Controversial Dutch MP's visa bid stalls
By Hayden Cooper
Supporters of controversial anti-Islam campaigner Geert Wilders fear he may be refused entry to Australia ahead of his planned speaking tour next month.
The right-wing Dutch MP has applied for a visa to come and give speeches in Sydney and Melbourne, but the application has stalled.
In a climate of tension after the weekend's Muslim protest in Sydney, the issue presents a tricky dilemma for the Federal Government.
Mr Wilders has a reputation the world over as a fierce opponent of Islam.
He has compared the Koran to Hitler's Mein Kampf, called Islam an ideology not a religion, and called the Prophet Mohammed a paedophile among other insults.
His speaking tour of Australia has been organised by an obscure anti-Islamic group called the Q Society, which takes a similar hard line.
Spokesman Andrew Horwood says the group are "ordinary Australians who are concerned about the march of Islam into this country".
"We are non-political, we are a secular organisation, and we've seen what's happened in Europe and we're concerned about that," he said.
"Our charter is to educate the Australian population about what Australia will be like in 20 or 30 years' time with Islam if we choose not to understand it."
Mr Wilders applied for a visa three weeks ago.
His staff and security were approved within days, but he is still waiting and his sponsors want to know why.
"We find it very strange that a visa is taking so long to come from a politician of a respected democracy," Mr Horwood said.
He's coming here to give the advantage of his knowledge, the advantage of what's happening in Europe, and I cannot see why it's not an automatic thing: 'yes, you're welcome here.'
Q Society spokesman Andrew Horwood
"It should be an automatic thing. He's coming here to give the advantage of his knowledge, the advantage of what's happening in Europe, and I cannot see why it's not an automatic thing: 'yes, you're welcome here'.
"I cannot understand why everything has just ground to a halt."
The reason is that the Dutch politician is on the Movement Alert List, a database of people of concern to Australia.
It means his application is held up at the Department of Immigration headquarters in Canberra while more thorough checks are done.
He is on the list because of his previous brushes with authorities abroad.
In 2009 he was refused entry to the UK but later appealed and won.
He was also tried and acquitted in the Netherlands on hate charges over his controversial public comments.
It is not clear if he will be granted a visa.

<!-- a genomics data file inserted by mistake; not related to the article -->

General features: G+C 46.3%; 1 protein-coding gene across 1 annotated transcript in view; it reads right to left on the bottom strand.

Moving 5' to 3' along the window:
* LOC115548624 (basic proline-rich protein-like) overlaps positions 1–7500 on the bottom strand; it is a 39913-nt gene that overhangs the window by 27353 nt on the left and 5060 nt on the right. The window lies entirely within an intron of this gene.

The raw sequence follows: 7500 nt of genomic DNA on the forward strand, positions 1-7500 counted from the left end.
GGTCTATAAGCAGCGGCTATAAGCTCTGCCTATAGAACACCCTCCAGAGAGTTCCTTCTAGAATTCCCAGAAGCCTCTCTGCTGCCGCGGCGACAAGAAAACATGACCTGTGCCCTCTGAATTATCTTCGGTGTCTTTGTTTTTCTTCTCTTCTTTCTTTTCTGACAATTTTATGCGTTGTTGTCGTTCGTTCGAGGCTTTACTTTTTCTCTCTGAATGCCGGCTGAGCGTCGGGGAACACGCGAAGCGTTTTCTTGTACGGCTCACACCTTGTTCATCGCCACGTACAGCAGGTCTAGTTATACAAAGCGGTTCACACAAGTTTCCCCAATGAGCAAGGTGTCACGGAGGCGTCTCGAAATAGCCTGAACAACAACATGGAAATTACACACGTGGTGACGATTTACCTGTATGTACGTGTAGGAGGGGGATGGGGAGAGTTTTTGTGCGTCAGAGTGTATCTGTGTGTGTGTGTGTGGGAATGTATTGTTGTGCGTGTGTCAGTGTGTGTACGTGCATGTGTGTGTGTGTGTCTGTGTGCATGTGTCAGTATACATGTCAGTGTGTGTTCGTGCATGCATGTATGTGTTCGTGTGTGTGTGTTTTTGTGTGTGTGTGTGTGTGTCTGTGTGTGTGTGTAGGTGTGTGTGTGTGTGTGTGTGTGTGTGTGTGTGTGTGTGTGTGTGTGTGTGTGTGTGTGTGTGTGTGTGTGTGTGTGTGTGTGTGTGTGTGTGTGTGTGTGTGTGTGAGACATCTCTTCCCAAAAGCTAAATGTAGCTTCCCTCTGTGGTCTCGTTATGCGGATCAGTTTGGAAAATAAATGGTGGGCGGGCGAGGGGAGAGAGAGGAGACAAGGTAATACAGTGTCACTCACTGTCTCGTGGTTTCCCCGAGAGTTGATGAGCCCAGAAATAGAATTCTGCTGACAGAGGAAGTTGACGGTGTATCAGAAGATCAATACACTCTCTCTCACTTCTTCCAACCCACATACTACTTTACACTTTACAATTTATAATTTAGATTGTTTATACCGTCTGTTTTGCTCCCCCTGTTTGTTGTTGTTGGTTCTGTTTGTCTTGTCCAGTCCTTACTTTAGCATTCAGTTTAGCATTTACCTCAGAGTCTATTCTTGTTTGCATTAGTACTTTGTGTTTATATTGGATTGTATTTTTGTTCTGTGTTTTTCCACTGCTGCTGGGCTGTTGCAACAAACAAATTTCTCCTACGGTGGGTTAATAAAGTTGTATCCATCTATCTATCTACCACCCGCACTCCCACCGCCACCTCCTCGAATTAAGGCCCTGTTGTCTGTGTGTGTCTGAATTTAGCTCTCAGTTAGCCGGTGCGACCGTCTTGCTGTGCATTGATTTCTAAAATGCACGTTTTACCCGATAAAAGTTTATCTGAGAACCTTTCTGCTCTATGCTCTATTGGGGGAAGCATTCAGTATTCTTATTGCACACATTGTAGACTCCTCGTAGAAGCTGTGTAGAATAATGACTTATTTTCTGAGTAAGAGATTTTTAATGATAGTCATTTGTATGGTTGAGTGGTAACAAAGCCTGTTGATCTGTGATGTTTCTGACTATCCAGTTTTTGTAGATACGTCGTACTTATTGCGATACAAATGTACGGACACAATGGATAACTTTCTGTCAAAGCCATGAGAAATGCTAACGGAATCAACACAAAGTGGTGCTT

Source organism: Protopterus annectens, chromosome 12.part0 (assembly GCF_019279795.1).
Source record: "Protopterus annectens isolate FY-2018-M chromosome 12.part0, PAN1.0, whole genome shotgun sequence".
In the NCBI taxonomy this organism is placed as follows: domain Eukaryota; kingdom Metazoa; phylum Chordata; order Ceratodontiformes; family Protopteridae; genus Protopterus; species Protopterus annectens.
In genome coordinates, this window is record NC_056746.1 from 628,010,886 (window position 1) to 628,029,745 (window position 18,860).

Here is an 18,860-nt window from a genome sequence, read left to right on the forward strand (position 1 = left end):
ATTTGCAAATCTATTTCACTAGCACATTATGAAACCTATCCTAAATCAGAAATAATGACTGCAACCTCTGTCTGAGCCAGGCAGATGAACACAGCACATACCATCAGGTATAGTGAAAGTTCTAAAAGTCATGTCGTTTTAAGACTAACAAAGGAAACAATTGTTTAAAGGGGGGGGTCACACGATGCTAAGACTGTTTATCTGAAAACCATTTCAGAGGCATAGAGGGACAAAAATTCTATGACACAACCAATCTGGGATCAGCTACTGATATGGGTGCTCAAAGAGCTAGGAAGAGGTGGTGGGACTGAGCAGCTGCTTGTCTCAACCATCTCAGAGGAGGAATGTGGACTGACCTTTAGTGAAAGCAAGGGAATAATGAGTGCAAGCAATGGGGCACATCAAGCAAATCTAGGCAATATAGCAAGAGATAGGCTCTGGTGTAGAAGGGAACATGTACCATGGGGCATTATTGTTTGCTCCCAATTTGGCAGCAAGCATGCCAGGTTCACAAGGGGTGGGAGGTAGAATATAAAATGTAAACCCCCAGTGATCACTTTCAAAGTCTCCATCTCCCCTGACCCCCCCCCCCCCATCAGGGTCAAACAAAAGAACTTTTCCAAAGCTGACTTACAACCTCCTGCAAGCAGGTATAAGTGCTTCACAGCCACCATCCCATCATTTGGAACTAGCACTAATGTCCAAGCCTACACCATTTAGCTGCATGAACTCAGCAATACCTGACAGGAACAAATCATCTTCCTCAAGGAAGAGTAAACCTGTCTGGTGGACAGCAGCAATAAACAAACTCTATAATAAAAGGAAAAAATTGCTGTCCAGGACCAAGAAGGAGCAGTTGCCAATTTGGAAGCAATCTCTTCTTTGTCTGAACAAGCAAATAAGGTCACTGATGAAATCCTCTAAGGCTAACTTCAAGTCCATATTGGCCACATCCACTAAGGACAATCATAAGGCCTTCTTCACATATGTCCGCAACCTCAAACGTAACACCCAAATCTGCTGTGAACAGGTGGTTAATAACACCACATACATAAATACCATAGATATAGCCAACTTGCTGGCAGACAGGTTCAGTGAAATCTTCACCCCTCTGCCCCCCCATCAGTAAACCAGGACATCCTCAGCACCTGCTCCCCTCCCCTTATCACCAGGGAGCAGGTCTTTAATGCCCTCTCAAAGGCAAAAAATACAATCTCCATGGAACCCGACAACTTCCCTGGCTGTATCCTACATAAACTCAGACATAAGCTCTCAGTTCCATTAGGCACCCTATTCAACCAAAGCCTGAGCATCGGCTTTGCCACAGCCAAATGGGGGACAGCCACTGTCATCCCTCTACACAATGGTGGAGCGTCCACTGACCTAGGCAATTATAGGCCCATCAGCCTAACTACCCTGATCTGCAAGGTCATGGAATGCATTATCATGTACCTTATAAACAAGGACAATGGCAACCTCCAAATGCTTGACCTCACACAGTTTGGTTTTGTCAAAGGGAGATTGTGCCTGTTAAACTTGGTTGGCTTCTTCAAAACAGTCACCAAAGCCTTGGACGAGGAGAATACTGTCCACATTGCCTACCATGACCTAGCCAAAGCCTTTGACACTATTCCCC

Greens Senator Richard Di Natale says Mr Wilders is not welcome in Australia.
"We don't want to see Geert Wilders in this country. His views are not welcome here," he said.
"My dear brothers and sisters in Islam, as the world gathers against the believers in Syria ... seeking to hijack our sincere and blessed uprisings, children in Sydney would like to send their message of hope and support to the Muslims of (Syria), especially to the children and mothers," Ruqaya said in her speech.
"These uprisings have demonstrated that this umma (global Muslim community) is alive and well, her love is for jihad, she is unshackled herself from the fear which she held, and she yearns to once again live under the banner of (the Islamic state).
"Children as young as myself can be seen on the streets joining the uprisings, risking their lives to bring food, water and medicine to their wounded family members, some of them never returning to their mothers ... Nobody is too young," she said.
The final tricky call could ultimately fall to Immigration Minister Chris Bowen.
Mr Bowen says no decision has been made and he has received no advice yet from the department.
Opponents of Mr Wilders do not want him here, but they fear rejecting the visa application is a bad idea.
"We don't think that he should come. The question of whether he should be granted a visa is a separate one," Senator Di Natale said.
We don't think that he should come, the question of whether he should be granted a visa is a separate one.
Greens Senator Richard di Natale
"I think that by denying Geert Wilders a visa, there is the potential to give his cause more oxygen.
"We don't want to do that."
After the weekend's Muslim protest in Sydney, the planned visit to Australia may well add to the tension.
The decision for the minister comes after he approved a visa for Taji Mustafa, the British head of Islamist group Hizb Ut-Tahrir.
Mr Mustafa, though, is not on the Movement Alert List.
"I inquired as to whether Mr Mustafa had any relevant criminal convictions, he did not," Mr Bowen told Parliament this week.
"I inquired as to whether he is a member of a proscribed organisation, he is not. I took all the relevant steps required methodically."
When the Wilders trip was first flagged a year ago, the MP mentioned the help of South Australian Liberal senator Cory Bernardi.
But Senator Bernardi has told 7.30 he has had no involvement in organising the visit.